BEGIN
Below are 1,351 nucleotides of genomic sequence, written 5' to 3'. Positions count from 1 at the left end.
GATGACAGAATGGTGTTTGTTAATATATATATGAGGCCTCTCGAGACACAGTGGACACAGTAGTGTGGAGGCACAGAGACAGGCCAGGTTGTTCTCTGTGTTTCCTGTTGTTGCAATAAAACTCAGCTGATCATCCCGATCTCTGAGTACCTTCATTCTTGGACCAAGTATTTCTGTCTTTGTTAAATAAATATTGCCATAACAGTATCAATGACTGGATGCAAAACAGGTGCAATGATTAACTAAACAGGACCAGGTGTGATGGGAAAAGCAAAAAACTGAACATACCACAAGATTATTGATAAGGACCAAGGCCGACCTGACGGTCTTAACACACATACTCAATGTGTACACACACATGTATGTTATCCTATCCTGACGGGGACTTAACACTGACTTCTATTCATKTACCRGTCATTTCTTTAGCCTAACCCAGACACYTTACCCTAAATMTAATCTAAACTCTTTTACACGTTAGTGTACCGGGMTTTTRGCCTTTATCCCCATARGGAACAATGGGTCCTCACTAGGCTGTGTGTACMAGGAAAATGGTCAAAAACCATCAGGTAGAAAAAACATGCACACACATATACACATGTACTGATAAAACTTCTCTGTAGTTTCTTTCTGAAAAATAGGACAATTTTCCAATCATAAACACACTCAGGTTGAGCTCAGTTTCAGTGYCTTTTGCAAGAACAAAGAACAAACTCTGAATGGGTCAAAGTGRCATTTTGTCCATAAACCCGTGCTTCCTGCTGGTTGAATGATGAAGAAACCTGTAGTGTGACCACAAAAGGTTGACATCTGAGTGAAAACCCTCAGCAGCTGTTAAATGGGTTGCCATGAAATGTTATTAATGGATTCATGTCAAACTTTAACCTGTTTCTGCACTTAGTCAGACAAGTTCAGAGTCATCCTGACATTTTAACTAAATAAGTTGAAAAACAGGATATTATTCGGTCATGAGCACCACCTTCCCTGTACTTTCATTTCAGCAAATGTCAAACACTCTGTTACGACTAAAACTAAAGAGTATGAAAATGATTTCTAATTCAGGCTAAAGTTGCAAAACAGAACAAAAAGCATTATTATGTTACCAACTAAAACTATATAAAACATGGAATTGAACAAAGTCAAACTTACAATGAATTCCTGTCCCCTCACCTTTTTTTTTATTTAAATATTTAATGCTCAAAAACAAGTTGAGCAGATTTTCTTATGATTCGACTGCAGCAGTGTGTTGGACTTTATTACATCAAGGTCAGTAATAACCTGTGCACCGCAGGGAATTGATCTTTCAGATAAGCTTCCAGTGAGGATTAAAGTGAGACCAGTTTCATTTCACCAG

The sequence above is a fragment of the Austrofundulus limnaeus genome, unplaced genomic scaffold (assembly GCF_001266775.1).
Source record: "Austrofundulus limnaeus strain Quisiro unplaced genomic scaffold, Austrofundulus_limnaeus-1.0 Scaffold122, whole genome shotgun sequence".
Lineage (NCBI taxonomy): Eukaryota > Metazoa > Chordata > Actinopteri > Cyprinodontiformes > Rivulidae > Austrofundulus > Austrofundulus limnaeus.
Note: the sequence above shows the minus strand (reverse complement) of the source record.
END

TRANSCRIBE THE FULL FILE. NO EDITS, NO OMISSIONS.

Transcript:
Below are 1,351 nucleotides of genomic sequence, written 5' to 3'. Positions count from 1 at the left end.
GATGACAGAATGGTGTTTGTTAATATATATATGAGGCCTCTCGAGACACAGTGGACACAGTAGTGTGGAGGCACAGAGACAGGCCAGGTTGTTCTCTGTGTTTCCTGTTGTTGCAATAAAACTCAGCTGATCATCCCGATCTCTGAGTACCTTCATTCTTGGACCAAGTATTTCTGTCTTTGTTAAATAAATATTGCCATAACAGTATCAATGACTGGATGCAAAACAGGTGCAATGATTAACTAAACAGGACCAGGTGTGATGGGAAAAGCAAAAAACTGAACATACCACAAGATTATTGATAAGGACCAAGGCCGACCTGACGGTCTTAACACACATACTCAATGTGTACACACACATGTATGTTATCCTATCCTGACGGGGACTTAACACTGACTTCTATTCATKTACCRGTCATTTCTTTAGCCTAACCCAGACACYTTACCCTAAATMTAATCTAAACTCTTTTACACGTTAGTGTACCGGGMTTTTRGCCTTTATCCCCATARGGAACAATGGGTCCTCACTAGGCTGTGTGTACMAGGAAAATGGTCAAAAACCATCAGGTAGAAAAAACATGCACACACATATACACATGTACTGATAAAACTTCTCTGTAGTTTCTTTCTGAAAAATAGGACAATTTTCCAATCATAAACACACTCAGGTTGAGCTCAGTTTCAGTGYCTTTTGCAAGAACAAAGAACAAACTCTGAATGGGTCAAAGTGRCATTTTGTCCATAAACCCGTGCTTCCTGCTGGTTGAATGATGAAGAAACCTGTAGTGTGACCACAAAAGGTTGACATCTGAGTGAAAACCCTCAGCAGCTGTTAAATGGGTTGCCATGAAATGTTATTAATGGATTCATGTCAAACTTTAACCTGTTTCTGCACTTAGTCAGACAAGTTCAGAGTCATCCTGACATTTTAACTAAATAAGTTGAAAAACAGGATATTATTCGGTCATGAGCACCACCTTCCCTGTACTTTCATTTCAGCAAATGTCAAACACTCTGTTACGACTAAAACTAAAGAGTATGAAAATGATTTCTAATTCAGGCTAAAGTTGCAAAACAGAACAAAAAGCATTATTATGTTACCAACTAAAACTATATAAAACATGGAATTGAACAAAGTCAAACTTACAATGAATTCCTGTCCCCTCACCTTTTTTTTTATTTAAATATTTAATGCTCAAAAACAAGTTGAGCAGATTTTCTTATGATTCGACTGCAGCAGTGTGTTGGACTTTATTACATCAAGGTCAGTAATAACCTGTGCACCGCAGGGAATTGATCTTTCAGATAAGCTTCCAGTGAGGATTAAAGTGAGACCAGTTTCATTTCACCAG

The sequence above is a fragment of the Austrofundulus limnaeus genome, unplaced genomic scaffold (assembly GCF_001266775.1).
Source record: "Austrofundulus limnaeus strain Quisiro unplaced genomic scaffold, Austrofundulus_limnaeus-1.0 Scaffold122, whole genome shotgun sequence".
Lineage (NCBI taxonomy): Eukaryota > Metazoa > Chordata > Actinopteri > Cyprinodontiformes > Rivulidae > Austrofundulus > Austrofundulus limnaeus.
Note: the sequence above shows the minus strand (reverse complement) of the source record.